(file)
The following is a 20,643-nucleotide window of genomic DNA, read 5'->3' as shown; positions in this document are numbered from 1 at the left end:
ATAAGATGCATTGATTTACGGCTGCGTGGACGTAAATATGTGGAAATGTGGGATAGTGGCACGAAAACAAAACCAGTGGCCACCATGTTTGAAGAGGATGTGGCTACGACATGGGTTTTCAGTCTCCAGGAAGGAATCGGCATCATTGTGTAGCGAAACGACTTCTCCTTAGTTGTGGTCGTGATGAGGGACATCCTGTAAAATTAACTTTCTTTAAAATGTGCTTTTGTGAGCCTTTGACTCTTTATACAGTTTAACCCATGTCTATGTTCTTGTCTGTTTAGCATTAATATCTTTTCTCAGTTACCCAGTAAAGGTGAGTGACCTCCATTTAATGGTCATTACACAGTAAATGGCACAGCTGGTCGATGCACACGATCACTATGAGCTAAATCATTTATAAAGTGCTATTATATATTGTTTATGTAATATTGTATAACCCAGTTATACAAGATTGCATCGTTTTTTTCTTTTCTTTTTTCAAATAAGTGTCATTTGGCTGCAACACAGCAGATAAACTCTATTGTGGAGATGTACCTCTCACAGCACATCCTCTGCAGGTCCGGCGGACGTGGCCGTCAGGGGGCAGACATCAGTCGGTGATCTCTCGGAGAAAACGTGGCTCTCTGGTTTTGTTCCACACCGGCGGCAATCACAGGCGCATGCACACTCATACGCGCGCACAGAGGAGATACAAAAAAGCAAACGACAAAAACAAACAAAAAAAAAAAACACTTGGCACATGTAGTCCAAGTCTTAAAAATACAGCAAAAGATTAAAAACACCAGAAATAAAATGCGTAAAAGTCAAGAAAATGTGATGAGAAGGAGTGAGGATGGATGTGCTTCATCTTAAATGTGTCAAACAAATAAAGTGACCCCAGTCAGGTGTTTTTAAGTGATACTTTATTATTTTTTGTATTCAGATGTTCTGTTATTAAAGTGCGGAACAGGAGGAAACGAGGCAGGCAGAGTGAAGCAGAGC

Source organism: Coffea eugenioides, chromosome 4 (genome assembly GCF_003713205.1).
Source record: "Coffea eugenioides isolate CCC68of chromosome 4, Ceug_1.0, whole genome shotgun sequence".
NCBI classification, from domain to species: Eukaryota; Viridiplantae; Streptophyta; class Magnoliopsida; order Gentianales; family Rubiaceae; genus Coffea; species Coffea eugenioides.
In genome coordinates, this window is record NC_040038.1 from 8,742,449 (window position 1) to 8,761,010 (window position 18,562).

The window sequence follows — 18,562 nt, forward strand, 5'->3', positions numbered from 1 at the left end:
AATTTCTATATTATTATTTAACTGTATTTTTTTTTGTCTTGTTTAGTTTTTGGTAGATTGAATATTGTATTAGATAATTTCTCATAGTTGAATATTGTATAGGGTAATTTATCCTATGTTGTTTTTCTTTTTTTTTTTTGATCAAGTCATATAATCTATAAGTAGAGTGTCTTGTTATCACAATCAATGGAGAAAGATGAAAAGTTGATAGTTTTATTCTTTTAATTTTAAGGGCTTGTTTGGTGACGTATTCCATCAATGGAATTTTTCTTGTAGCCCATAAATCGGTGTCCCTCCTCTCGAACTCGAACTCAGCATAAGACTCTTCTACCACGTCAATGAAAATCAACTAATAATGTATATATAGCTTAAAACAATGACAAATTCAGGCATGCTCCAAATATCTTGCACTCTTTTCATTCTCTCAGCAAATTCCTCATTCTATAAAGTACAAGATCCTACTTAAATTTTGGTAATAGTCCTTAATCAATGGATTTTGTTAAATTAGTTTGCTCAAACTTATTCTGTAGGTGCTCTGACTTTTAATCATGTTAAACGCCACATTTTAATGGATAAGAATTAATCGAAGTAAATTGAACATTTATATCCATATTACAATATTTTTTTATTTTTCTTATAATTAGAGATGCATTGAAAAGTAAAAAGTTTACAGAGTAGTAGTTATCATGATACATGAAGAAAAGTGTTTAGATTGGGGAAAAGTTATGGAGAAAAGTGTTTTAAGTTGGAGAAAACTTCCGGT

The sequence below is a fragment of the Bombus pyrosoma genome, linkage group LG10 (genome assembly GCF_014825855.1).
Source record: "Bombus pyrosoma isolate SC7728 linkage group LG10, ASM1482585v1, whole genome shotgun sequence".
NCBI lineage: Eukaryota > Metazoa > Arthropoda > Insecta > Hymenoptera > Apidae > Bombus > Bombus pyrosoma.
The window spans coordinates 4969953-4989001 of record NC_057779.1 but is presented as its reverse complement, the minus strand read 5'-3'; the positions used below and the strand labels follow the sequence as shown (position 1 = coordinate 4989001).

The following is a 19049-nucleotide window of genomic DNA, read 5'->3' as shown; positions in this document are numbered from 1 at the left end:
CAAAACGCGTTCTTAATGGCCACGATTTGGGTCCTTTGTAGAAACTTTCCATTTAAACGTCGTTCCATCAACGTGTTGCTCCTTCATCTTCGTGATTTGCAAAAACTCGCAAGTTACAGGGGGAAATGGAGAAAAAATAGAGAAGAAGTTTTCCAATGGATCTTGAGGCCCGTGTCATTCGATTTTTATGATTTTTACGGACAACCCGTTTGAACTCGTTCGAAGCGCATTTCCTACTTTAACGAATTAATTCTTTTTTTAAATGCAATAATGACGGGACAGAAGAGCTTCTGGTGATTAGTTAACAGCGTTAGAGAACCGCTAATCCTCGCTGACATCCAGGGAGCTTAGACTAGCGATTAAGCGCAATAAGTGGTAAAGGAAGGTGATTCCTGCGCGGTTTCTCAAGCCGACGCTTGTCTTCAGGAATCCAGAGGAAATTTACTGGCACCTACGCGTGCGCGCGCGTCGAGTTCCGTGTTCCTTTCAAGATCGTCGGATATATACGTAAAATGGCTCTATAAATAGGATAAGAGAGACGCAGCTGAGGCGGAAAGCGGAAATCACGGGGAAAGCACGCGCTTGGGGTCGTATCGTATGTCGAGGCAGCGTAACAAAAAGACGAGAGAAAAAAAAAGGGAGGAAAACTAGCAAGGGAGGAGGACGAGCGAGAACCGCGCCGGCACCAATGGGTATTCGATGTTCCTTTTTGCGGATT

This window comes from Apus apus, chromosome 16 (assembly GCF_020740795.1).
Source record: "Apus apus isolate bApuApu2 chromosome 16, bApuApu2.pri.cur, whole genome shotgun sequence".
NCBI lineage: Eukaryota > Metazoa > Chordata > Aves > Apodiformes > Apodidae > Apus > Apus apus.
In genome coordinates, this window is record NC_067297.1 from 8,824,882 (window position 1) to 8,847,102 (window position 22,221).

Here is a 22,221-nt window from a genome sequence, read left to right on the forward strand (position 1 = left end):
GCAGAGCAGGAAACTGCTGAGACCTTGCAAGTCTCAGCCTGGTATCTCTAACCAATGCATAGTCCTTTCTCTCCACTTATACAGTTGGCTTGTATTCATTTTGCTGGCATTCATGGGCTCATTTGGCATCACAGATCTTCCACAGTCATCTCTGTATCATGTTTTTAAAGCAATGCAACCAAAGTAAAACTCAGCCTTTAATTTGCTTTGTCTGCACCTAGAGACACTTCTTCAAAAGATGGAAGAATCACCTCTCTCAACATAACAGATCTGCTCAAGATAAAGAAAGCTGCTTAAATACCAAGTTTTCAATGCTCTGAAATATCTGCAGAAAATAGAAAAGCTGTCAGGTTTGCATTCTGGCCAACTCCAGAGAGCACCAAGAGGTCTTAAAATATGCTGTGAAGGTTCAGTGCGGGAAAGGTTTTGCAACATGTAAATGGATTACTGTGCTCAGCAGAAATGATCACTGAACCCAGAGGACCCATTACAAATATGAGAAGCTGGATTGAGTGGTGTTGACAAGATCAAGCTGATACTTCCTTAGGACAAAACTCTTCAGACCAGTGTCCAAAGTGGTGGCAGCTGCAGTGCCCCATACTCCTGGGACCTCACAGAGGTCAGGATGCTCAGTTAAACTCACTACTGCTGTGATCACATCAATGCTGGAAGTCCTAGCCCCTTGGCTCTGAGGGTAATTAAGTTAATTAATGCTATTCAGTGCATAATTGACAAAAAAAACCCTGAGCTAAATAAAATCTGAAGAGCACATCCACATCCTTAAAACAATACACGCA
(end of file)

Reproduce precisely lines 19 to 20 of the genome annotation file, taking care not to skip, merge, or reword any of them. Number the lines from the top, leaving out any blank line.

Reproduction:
Here is a 22,221-nt window from a genome sequence, read left to right on the forward strand (position 1 = left end):
GCAGAGCAGGAAACTGCTGAGACCTTGCAAGTCTCAGCCTGGTATCTCTAACCAATGCATAGTCCTTTCTCTCCACTTATACAGTTGGCTTGTATTCATTTTGCTGGCATTCATGGGCTCATTTGGCATCACAGATCTTCCACAGTCATCTCTGTATCATGTTTTTAAAGCAATGCAACCAAAGTAAAACTCAGCCTTTAATTTGCTTTGTCTGCACCTAGAGACACTTCTTCAAAAGATGGAAGAATCACCTCTCTCAACATAACAGATCTGCTCAAGATAAAGAAAGCTGCTTAAATACCAAGTTTTCAATGCTCTGAAATATCTGCAGAAAATAGAAAAGCTGTCAGGTTTGCATTCTGGCCAACTCCAGAGAGCACCAAGAGGTCTTAAAATATGCTGTGAAGGTTCAGTGCGGGAAAGGTTTTGCAACATGTAAATGGATTACTGTGCTCAGCAGAAATGATCACTGAACCCAGAGGACCCATTACAAATATGAGAAGCTGGATTGAGTGGTGTTGACAAGATCAAGCTGATACTTCCTTAGGACAAAACTCTTCAGACCAGTGTCCAAAGTGGTGGCAGCTGCAGTGCCCCATACTCCTGGGACCTCACAGAGGTCAGGATGCTCAGTTAAACTCACTACTGCTGTGATCACATCAATGCTGGAAGTCCTAGCCCCTTGGCTCTGAGGGTAATTAAGTTAATTAATGCTATTCAGTGCATAATTGACAAAAAAAACCCTGAGCTAAATAAAATCTGAAGAGCACATCCACATCCTTAAAACAATACACGCA